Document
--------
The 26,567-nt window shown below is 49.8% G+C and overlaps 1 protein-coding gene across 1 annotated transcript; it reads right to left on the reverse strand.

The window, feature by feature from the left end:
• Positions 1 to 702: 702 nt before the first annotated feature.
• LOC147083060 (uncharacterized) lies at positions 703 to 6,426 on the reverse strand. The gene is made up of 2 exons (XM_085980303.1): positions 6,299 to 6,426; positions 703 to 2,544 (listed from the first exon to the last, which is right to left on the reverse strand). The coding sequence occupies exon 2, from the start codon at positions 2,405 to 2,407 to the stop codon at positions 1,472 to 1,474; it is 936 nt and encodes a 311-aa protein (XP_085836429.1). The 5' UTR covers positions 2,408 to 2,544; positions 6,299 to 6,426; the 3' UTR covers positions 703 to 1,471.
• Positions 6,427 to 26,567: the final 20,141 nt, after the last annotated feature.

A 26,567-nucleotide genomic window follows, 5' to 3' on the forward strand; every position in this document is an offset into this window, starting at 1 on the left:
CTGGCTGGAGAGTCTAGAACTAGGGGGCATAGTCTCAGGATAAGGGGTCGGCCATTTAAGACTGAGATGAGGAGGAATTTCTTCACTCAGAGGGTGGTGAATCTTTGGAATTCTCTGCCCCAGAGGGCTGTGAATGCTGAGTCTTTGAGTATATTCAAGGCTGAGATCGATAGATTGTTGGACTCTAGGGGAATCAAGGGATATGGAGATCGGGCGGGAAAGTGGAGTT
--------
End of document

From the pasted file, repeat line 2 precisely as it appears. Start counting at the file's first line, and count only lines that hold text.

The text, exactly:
The window, feature by feature from the left end: